The present description is directed in particular to elements forming part of, or cooperating more directly with, apparatus in accordance with the invention. It is to be understood that elements not specifically shown or described may take various forms well known to those skilled in the art.
As used in the present disclosure, the general term “needle” or “puncturing instrument” encompasses any of a variety of devices used to penetrate into or puncture the skin of a patient in various surgical procedures. The term needle or puncturing instrument would include, but not be limited to, such devices as biopsy needles, catheters including drainage catheters, hypodermic needles, other types of conduits inserted beneath the skin surface, and the like.
The term “frame” is used with its conventional meaning to describe an open support structure for an object. The apparatus of the present invention employs a frame structure for the advantage of visibility of a supported needle.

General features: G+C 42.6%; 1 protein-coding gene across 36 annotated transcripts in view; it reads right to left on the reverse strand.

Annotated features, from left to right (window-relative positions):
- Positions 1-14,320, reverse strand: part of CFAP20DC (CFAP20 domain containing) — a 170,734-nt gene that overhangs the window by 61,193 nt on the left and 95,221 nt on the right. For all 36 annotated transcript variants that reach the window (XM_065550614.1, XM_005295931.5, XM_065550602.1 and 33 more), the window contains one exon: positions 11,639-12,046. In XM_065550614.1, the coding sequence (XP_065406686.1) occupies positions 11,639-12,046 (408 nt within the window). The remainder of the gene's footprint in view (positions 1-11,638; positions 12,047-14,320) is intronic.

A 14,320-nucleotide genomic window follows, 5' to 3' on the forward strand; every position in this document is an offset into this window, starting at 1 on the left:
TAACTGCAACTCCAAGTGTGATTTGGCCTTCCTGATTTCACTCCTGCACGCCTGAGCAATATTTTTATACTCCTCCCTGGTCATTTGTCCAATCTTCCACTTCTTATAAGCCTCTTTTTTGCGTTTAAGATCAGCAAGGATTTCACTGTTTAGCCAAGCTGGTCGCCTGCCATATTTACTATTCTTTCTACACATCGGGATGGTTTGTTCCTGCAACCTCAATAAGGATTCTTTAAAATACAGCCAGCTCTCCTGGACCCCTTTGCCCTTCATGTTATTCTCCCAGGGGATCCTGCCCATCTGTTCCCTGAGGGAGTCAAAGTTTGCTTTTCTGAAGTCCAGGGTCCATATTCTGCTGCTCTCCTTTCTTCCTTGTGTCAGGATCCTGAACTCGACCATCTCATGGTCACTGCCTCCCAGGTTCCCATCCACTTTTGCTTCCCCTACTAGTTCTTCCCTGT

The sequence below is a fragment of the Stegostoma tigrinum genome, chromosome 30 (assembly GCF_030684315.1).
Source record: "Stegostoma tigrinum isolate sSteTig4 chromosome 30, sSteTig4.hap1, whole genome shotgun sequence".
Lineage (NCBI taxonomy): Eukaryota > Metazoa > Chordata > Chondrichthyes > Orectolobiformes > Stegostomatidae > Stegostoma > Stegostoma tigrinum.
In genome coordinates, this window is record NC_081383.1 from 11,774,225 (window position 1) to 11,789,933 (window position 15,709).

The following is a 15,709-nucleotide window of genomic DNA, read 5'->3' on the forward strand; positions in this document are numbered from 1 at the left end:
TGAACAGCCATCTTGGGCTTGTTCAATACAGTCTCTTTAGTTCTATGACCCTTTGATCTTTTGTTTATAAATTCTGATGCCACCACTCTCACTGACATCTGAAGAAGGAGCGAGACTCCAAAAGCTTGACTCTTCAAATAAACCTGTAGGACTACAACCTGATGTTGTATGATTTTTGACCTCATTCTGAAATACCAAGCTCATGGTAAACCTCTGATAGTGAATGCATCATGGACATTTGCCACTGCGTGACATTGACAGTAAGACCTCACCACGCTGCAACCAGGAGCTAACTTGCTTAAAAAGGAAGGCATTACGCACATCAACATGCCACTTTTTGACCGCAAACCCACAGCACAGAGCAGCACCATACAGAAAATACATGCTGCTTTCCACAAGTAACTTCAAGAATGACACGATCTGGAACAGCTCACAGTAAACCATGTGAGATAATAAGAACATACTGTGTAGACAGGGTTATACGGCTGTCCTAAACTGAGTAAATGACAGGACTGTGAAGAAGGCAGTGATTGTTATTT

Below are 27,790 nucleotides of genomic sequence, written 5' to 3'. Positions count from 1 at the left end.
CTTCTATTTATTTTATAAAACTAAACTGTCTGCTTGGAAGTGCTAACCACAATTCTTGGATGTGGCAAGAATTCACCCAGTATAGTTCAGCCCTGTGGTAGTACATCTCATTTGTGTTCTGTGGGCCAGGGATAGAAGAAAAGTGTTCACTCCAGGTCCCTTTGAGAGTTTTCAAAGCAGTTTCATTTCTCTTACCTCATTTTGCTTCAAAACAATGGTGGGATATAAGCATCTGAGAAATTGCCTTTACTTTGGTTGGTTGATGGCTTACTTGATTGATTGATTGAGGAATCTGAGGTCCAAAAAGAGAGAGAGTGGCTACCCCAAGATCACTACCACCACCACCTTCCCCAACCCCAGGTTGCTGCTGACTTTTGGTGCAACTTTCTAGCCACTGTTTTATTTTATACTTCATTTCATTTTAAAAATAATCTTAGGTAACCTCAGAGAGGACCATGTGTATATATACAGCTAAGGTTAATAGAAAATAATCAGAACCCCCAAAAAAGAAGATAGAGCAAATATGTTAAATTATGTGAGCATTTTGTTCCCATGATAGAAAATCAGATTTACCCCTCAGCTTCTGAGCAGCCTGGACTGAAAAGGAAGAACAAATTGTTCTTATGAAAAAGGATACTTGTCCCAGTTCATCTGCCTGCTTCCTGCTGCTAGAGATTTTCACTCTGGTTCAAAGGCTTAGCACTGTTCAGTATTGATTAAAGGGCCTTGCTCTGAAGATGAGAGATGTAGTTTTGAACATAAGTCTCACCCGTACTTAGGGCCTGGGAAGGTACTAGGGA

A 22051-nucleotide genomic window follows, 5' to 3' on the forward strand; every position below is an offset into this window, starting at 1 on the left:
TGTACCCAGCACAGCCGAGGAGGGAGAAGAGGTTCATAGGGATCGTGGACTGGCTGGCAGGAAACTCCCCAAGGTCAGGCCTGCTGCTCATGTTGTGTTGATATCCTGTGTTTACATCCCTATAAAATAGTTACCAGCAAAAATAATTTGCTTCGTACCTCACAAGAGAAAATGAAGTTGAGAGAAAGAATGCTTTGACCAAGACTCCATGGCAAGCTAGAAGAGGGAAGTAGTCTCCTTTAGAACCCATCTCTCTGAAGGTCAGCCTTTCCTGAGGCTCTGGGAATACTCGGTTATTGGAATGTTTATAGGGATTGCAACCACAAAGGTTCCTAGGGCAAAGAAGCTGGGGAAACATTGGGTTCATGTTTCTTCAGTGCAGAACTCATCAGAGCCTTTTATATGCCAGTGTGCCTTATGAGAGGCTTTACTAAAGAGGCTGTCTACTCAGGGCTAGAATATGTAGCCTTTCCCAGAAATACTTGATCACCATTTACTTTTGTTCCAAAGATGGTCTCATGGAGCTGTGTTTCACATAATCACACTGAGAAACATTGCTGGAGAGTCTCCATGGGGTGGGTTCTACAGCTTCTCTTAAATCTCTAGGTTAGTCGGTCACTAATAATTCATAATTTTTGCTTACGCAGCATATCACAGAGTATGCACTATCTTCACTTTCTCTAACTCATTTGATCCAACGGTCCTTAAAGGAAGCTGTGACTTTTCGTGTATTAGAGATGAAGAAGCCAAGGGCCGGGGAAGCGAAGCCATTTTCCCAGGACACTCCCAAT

Referring to the perspective view of
The top view of
To simplify use of stabilizer 10, base 22 can be conditioned or treated in some way to foster adhesion to the patient's skin. Adhesion can be obtained in a number of ways, such as by applying an adhesive substance to the contact surface of base 22. In one embodiment, the contact surface of base 22 is provided with an adhesive and covered temporarily, at manufacture, by a protective pad (not shown) that is removed at the time of use to expose the adhesive surface when stabilizer 10 is first placed against the patient. Alternately, base 22 could be adhered to the patient's skin using an adhesive member or membrane such as an adhesive tape of the type conventionally used for bandage dressings. This could be advantageous, for example, when stabilizer 10 must be positioned over some portion of the skin surface that does not provide a sufficiently flat surface area for directly adhering base 22.